by Anton Shilov
10/18/2013 | 10:48 PM
As Advanced Micro Devices is preparing to launch its next-generation microprocessors with Steamroller high-performance x86 cores, enthusiasts are revealing secrets about its fourth-generation Bulldozer core code-named Excavator. As it appears, that processing engine will support 256-bit AVX2 floating point instructions, which may mean that it will feature rather revolutionary changes from existing Bulldozer cores.
AMD recently released a patch to the GCC community that enables support for its future high-performance micro-architecture code-named Excavator, which the chip developer calls "bdver4" internally. The initial patch is designed to bring very general support of Excavator to Linux operating system, but even that general support may reveal some of the secrets the Excavator may have. Based on the information released by AMD, the Excavator will support all the instructions found in the modern Intel code-named Haswell microprocessors, including SSE4.1, SSE4.2, AES, PCLMUL, AVX, BMI, F16C, MOVBE, AVX2, BMI2, RDRND and so on.
The most important disclosure is support for AVX2 instructions introduced by Intel Haswell earlier this year. While such instructions are barely used today and therefore may not be considered important nowadays, they require major hardware changes from previous generations, something that is clearly important for the future.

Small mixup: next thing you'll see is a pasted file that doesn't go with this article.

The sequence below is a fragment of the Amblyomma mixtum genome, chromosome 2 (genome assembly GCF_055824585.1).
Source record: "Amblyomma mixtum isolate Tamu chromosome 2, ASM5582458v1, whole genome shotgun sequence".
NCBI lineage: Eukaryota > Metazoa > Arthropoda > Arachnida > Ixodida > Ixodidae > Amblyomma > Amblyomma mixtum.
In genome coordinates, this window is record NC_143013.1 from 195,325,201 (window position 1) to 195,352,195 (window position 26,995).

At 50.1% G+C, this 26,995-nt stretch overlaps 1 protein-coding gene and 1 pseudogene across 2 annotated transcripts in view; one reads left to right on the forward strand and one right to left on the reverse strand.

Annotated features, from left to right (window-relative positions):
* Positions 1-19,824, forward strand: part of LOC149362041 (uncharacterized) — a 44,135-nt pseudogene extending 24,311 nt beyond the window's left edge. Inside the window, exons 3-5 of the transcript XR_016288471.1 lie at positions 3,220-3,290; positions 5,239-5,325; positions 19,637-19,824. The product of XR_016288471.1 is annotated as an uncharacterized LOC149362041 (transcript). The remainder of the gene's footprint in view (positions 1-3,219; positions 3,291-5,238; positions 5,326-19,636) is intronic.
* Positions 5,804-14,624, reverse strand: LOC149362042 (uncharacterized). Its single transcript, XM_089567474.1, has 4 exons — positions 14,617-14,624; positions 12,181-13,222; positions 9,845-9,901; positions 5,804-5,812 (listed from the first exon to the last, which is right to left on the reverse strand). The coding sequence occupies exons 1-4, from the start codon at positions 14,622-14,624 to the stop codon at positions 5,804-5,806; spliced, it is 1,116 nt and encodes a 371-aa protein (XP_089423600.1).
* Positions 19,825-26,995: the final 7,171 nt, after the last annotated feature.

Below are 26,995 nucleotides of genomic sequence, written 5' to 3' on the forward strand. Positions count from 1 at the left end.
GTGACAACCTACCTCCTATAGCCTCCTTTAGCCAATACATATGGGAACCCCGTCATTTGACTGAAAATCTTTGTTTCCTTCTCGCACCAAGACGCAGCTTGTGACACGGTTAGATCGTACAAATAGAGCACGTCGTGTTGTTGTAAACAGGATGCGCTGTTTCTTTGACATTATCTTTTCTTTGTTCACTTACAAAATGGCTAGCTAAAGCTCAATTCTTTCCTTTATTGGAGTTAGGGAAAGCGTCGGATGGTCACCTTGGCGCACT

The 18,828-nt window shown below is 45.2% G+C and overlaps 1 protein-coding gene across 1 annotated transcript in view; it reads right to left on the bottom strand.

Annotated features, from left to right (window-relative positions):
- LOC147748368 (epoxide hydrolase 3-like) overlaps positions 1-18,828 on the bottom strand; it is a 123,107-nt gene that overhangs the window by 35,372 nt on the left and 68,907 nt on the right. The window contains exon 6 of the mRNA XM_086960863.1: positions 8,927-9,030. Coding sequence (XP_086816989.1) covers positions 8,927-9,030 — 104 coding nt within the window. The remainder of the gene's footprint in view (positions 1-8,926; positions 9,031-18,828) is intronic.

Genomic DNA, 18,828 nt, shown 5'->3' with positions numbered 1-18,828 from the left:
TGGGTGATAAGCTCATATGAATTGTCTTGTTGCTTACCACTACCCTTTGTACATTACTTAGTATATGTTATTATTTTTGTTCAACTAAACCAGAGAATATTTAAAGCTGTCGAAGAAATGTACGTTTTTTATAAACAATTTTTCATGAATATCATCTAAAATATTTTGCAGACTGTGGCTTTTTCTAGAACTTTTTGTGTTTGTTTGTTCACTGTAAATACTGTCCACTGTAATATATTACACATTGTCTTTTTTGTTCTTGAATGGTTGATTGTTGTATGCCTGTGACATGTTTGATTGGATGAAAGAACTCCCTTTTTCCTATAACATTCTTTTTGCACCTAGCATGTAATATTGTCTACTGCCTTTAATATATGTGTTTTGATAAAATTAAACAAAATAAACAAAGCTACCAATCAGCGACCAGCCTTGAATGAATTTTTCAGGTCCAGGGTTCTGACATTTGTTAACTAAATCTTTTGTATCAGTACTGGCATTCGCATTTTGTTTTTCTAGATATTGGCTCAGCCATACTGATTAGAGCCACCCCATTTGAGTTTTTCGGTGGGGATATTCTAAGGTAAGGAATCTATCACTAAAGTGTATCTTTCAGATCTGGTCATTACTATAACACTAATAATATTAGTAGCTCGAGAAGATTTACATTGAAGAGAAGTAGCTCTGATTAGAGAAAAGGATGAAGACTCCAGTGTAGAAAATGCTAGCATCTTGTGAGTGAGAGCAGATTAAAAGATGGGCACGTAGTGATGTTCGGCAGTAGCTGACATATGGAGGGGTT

The original AVX brought 256-bit floating-point SIMD instructions, the AVX2 allows to operate with the AVX 256-bit wide YMM register for integer data types. The problem with current AMD hardware is that the Bulldozer FPU only supports 128-bit integer operations used in the XOP instruction set, reports HardwareLuxx web-site.
To support AVX2 instructions, AMD will need to either considerably upgrade its FPU [floating point unit], which is shared between two ALUs in a Bulldozer module, or even develop a new one from scratch. The new one will expectedly feature dramatic performance improvements, but even a redesigned one should be noticeably faster than existing one in numerous demanding applications that process loads of data.
Considering the timing about Excavator – 2015 or even 2016 – redesign of the FPU is completely logical and necessary. Keeping in mind that by the time AMD’s Excavator begins to roll commercially, Intel will release its brand-new Skylake high-performance micro-architecture that will support 512-bit AVX instructions known as AVX 3.2, upgrading FPU is simply a must.
AMD did not comment on the news-story.